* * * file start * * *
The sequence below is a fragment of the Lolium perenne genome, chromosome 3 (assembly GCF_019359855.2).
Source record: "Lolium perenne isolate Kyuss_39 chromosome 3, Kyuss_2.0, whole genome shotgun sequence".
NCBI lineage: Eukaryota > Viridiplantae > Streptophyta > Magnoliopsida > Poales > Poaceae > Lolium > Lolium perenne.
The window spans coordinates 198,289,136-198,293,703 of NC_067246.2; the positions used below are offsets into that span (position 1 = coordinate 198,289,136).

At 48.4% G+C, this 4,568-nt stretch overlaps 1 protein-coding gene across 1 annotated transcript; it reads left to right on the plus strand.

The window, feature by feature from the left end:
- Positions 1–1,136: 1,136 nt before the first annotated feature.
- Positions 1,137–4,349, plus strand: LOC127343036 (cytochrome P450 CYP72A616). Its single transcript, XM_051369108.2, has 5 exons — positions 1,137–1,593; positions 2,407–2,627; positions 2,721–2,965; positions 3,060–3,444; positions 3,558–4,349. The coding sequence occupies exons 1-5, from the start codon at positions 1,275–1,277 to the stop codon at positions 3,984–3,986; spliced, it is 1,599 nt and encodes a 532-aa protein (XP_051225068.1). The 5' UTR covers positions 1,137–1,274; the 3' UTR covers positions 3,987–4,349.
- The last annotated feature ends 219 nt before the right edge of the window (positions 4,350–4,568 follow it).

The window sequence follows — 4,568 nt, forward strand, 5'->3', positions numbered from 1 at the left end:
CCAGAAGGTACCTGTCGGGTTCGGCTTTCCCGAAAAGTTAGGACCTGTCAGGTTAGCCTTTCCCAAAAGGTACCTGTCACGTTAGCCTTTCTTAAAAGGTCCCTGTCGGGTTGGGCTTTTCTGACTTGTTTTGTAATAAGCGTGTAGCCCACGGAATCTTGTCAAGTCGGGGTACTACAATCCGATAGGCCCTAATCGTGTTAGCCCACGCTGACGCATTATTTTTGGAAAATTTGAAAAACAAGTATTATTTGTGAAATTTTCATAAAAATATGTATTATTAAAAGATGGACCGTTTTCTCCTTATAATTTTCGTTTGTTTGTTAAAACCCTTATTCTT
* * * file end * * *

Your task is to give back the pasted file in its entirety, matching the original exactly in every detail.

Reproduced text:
The sequence below is a fragment of the Lolium perenne genome, chromosome 3 (assembly GCF_019359855.2).
Source record: "Lolium perenne isolate Kyuss_39 chromosome 3, Kyuss_2.0, whole genome shotgun sequence".
NCBI lineage: Eukaryota > Viridiplantae > Streptophyta > Magnoliopsida > Poales > Poaceae > Lolium > Lolium perenne.
The window spans coordinates 198,289,136-198,293,703 of NC_067246.2; the positions used below are offsets into that span (position 1 = coordinate 198,289,136).

At 48.4% G+C, this 4,568-nt stretch overlaps 1 protein-coding gene across 1 annotated transcript; it reads left to right on the plus strand.

The window, feature by feature from the left end:
- Positions 1–1,136: 1,136 nt before the first annotated feature.
- Positions 1,137–4,349, plus strand: LOC127343036 (cytochrome P450 CYP72A616). Its single transcript, XM_051369108.2, has 5 exons — positions 1,137–1,593; positions 2,407–2,627; positions 2,721–2,965; positions 3,060–3,444; positions 3,558–4,349. The coding sequence occupies exons 1-5, from the start codon at positions 1,275–1,277 to the stop codon at positions 3,984–3,986; spliced, it is 1,599 nt and encodes a 532-aa protein (XP_051225068.1). The 5' UTR covers positions 1,137–1,274; the 3' UTR covers positions 3,987–4,349.
- The last annotated feature ends 219 nt before the right edge of the window (positions 4,350–4,568 follow it).

The window sequence follows — 4,568 nt, forward strand, 5'->3', positions numbered from 1 at the left end:
CCAGAAGGTACCTGTCGGGTTCGGCTTTCCCGAAAAGTTAGGACCTGTCAGGTTAGCCTTTCCCAAAAGGTACCTGTCACGTTAGCCTTTCTTAAAAGGTCCCTGTCGGGTTGGGCTTTTCTGACTTGTTTTGTAATAAGCGTGTAGCCCACGGAATCTTGTCAAGTCGGGGTACTACAATCCGATAGGCCCTAATCGTGTTAGCCCACGCTGACGCATTATTTTTGGAAAATTTGAAAAACAAGTATTATTTGTGAAATTTTCATAAAAATATGTATTATTAAAAGATGGACCGTTTTCTCCTTATAATTTTCGTTTGTTTGTTAAAACCCTTATTCTT